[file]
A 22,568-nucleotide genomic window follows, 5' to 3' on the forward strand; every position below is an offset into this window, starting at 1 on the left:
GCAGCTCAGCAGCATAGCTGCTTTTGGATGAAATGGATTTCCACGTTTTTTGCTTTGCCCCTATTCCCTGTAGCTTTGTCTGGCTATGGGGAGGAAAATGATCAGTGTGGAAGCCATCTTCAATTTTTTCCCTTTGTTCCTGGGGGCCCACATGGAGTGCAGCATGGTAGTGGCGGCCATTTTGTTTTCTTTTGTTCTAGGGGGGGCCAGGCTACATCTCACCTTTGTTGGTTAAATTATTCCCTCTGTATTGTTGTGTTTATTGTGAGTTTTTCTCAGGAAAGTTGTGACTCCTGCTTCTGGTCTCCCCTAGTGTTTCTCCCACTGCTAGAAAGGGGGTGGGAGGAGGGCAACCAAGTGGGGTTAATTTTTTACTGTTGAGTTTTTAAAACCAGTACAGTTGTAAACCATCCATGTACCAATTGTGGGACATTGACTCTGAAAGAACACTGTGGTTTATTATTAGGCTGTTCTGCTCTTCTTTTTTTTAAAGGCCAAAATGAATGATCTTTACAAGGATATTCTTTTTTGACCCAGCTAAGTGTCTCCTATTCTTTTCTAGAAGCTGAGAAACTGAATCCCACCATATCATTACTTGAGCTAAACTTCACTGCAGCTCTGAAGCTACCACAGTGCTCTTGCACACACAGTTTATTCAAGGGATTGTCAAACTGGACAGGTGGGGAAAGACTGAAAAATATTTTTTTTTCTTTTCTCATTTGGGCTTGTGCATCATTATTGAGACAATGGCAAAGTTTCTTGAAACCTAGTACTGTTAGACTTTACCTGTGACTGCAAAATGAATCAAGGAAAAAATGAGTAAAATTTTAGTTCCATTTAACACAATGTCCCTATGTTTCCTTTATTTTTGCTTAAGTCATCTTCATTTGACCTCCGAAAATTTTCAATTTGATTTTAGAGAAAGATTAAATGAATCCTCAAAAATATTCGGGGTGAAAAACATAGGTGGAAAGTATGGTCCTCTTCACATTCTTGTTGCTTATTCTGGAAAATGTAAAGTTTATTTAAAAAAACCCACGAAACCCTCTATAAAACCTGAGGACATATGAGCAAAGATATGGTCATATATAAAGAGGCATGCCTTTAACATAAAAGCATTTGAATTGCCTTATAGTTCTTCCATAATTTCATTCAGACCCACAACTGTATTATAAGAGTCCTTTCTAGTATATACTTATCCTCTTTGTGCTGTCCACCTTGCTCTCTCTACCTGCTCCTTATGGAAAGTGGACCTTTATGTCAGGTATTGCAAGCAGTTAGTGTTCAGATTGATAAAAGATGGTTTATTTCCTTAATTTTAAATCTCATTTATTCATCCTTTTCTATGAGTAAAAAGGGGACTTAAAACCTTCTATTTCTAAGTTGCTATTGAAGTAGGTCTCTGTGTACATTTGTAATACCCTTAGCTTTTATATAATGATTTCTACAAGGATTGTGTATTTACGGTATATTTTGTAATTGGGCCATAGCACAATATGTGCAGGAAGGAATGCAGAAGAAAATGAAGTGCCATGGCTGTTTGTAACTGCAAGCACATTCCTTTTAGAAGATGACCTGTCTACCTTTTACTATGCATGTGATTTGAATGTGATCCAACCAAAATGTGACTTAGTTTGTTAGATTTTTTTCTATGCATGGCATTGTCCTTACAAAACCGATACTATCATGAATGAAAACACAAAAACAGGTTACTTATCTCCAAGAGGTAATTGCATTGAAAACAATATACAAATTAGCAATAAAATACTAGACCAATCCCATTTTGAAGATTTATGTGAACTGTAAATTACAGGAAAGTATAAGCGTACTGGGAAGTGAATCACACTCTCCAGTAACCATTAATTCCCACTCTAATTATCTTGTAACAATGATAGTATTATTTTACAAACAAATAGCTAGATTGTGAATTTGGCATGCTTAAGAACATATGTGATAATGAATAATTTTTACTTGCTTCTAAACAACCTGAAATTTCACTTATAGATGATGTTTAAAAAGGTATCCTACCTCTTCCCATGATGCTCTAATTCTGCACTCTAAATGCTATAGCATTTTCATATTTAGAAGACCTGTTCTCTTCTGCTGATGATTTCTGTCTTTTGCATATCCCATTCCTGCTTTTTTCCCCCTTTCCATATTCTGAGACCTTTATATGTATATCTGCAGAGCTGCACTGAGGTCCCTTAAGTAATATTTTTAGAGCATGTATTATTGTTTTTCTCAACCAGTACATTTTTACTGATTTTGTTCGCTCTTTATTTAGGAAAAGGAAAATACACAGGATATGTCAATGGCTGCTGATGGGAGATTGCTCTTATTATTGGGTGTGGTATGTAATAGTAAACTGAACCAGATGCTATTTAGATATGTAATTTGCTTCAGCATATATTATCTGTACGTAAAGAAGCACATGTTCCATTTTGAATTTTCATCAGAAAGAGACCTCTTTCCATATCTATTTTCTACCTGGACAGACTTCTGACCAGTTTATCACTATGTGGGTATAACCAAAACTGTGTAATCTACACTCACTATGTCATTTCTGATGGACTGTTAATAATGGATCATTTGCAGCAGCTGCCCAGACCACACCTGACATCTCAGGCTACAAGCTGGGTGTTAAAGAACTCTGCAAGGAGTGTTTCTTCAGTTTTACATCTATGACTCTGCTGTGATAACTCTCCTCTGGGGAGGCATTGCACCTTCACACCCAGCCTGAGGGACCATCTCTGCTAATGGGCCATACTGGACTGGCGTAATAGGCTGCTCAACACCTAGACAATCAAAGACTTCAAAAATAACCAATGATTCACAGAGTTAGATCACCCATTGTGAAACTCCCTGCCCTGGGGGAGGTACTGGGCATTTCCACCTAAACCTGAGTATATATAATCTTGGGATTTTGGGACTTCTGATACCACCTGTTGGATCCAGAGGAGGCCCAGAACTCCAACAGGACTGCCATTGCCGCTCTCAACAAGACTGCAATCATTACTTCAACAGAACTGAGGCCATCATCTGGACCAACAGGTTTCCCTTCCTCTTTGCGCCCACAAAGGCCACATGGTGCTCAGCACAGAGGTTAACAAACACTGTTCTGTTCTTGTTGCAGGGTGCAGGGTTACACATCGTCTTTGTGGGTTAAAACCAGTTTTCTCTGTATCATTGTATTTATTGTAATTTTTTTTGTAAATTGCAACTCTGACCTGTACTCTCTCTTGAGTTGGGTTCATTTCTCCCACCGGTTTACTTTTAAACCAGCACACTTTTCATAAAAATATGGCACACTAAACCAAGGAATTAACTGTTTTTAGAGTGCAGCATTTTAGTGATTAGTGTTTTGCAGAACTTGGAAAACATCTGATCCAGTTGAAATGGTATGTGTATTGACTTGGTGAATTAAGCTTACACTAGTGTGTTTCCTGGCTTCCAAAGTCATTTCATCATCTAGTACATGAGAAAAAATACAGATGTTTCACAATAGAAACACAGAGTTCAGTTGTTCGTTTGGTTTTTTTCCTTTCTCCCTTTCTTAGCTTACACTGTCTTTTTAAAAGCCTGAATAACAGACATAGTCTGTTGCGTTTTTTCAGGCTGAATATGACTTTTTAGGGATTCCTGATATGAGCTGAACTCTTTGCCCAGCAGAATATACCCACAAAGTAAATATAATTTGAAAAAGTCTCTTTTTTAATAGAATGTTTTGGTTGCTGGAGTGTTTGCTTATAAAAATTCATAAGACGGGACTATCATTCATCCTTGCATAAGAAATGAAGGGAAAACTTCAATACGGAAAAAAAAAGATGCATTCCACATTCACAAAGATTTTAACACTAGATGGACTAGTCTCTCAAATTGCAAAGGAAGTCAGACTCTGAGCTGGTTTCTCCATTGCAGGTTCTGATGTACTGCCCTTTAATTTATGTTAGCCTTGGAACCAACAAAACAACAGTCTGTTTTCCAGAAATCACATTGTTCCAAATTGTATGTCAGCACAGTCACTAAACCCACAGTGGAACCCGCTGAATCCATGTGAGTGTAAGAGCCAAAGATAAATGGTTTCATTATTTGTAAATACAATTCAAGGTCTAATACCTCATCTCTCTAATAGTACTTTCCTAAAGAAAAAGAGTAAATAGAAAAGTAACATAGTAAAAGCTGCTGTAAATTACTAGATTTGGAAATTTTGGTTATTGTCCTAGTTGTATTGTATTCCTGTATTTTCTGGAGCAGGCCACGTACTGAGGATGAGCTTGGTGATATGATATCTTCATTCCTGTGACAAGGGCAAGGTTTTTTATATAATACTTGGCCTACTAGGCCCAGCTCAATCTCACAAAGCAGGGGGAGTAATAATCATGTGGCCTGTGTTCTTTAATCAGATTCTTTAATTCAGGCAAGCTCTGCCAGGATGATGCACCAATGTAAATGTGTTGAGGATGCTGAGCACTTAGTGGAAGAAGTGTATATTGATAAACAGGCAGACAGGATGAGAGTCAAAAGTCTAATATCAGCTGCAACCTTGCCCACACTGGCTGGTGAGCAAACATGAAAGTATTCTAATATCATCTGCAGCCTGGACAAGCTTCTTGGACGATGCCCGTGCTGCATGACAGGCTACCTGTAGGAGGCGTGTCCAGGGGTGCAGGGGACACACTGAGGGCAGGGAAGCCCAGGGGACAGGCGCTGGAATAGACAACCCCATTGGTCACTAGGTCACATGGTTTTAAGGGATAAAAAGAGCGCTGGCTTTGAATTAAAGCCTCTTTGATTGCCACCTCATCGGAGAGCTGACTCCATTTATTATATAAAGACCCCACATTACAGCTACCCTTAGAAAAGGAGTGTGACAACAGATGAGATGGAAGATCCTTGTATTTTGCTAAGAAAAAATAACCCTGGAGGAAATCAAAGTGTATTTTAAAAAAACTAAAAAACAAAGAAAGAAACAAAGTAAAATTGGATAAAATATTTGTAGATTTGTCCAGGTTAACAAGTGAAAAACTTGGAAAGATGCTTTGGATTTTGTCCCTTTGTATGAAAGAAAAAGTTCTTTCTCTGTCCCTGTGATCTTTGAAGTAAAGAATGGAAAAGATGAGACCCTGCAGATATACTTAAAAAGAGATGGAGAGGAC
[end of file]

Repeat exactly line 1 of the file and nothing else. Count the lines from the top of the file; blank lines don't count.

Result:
A 22,568-nucleotide genomic window follows, 5' to 3' on the forward strand; every position below is an offset into this window, starting at 1 on the left: